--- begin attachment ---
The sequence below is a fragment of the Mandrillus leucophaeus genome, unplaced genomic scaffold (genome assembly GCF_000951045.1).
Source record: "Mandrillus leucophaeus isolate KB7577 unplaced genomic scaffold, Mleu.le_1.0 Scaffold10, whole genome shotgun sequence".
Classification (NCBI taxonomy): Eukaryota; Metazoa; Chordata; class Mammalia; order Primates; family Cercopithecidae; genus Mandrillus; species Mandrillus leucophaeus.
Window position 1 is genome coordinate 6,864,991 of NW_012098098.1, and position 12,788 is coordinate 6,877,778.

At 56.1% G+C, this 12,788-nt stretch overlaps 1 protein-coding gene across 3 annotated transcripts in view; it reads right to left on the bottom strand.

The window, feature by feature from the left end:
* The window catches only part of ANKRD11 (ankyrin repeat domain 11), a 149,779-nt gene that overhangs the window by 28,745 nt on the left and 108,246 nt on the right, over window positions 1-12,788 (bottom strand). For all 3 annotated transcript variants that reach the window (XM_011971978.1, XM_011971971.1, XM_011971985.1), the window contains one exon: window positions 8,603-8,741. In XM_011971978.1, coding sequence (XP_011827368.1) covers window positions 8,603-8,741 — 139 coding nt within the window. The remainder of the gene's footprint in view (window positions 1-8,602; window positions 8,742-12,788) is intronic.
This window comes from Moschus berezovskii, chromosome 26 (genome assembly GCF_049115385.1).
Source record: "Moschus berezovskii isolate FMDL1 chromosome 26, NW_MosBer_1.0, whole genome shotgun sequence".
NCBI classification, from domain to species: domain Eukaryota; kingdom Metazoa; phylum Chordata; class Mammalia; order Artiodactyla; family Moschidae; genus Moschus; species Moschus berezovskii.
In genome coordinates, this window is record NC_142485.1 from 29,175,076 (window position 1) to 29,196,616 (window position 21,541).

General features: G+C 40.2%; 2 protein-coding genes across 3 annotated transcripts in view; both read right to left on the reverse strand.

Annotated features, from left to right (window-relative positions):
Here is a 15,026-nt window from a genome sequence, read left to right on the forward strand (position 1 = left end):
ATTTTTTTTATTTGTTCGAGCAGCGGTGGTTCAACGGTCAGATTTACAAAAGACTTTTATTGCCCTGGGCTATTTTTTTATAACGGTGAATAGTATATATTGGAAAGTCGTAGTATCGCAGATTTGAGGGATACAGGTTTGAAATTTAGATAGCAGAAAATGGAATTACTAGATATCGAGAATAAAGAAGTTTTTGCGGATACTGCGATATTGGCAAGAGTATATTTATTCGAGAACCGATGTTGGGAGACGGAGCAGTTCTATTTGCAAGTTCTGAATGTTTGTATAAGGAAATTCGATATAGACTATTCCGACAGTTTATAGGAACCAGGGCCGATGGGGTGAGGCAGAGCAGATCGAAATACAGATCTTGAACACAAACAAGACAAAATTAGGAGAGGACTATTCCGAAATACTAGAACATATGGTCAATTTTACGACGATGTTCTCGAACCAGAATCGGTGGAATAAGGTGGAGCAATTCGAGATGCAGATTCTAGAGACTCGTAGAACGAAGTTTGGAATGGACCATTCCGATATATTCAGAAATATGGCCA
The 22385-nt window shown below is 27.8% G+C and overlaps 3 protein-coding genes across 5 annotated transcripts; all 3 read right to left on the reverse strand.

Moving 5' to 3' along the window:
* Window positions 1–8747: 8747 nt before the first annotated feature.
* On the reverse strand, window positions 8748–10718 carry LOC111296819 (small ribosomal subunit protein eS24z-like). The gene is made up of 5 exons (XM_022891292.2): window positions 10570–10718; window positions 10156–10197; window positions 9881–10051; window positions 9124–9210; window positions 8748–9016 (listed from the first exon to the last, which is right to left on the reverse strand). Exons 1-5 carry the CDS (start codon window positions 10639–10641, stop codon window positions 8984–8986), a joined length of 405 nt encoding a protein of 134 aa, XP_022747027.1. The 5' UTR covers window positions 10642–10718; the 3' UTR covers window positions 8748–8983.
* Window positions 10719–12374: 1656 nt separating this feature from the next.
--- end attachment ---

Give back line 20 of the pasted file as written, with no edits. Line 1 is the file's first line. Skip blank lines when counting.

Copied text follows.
* Window positions 10719–12374: 1656 nt separating this feature from the next.